After the first two bodies of work, Hamblin felt that the informative intersection of his own experience and theirs was not explored enough. The third chapter of this work – Intersections – finally turns the lens pointedly at Hamblin, next to members of The Sistaaz Hood group. The works depict performances of his current identity as a post transition person, essentially a working class male, juxtaposed to their multiple performed identities. Their survival strategies vacillate identities in their lives – male, female, sex worker, empowered, disempowered. His only shift becomes in reference to them, when he is disrobed and implicated as a client or lover.
The video work becomes more intimate, suggesting a personal relationship between Davids and himself. Her trans visibility is clear, she has to rotate constantly between her lived identity and society’s assigned identity. She is person who has no access to medical treatment. Hamblin’s trans experience is invisible, his presentation stable. He has protection as a middle class person.
Transitioning gender acts as a lens in this work and points to the impacts of poverty and privilege in such a journey. The non-documentary style of the work, time consuming consultation with the subjects and blurry presentation are all part of Hamblin’s determination to explore better ways of art and activism between privileged white artists and minority groups.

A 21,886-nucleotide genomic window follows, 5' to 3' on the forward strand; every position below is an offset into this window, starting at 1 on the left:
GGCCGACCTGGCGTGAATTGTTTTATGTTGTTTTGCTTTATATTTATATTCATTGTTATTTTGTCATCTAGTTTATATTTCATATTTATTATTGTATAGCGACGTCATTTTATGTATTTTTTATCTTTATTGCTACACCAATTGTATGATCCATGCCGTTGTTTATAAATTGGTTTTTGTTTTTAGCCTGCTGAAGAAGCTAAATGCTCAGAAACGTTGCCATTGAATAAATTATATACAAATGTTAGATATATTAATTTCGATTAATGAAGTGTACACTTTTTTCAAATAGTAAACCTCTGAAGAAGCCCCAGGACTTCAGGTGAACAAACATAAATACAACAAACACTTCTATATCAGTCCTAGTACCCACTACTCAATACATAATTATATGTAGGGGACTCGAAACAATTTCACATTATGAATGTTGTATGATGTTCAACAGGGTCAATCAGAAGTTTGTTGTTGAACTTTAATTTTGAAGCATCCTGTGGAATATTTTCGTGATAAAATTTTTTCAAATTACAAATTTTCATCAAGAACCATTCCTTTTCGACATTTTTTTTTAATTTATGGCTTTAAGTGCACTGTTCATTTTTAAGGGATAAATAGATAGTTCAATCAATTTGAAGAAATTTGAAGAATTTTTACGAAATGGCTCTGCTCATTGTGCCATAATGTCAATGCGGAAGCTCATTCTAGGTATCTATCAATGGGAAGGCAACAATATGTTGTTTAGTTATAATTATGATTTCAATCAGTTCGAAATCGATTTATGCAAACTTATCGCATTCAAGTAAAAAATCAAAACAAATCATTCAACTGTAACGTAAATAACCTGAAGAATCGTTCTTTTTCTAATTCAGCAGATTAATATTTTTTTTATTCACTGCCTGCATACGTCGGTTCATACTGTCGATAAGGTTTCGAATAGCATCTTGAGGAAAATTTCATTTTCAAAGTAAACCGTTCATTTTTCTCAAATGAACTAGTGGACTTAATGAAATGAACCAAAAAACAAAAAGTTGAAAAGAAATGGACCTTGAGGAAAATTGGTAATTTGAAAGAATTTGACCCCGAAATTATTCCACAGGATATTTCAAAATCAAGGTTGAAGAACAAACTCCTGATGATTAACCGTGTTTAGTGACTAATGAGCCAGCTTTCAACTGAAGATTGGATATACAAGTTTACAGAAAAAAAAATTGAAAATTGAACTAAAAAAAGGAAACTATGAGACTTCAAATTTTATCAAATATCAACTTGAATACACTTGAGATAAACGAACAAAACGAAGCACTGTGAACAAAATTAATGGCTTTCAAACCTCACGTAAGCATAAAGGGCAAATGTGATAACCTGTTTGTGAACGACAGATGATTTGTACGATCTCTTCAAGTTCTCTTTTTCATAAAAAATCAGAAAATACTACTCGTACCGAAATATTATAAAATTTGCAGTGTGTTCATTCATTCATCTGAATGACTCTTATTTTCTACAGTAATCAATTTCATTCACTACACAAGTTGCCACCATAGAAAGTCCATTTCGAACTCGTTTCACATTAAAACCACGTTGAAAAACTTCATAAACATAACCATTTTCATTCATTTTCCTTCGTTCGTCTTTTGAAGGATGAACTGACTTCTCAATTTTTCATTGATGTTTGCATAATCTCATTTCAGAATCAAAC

Hamblin explains: “The intersection of our lives and the juxtaposition of our bodies bring together very unique stories but we both agree (Davids and I) that this junction has universal symbolism. It offers a vantage point to discuss how poverty and gender inequality weaves across a human body and life in disparate ways. I am privileged; born that way, and therefore sustaining that was a natural result. I am safe, stable. She never is.”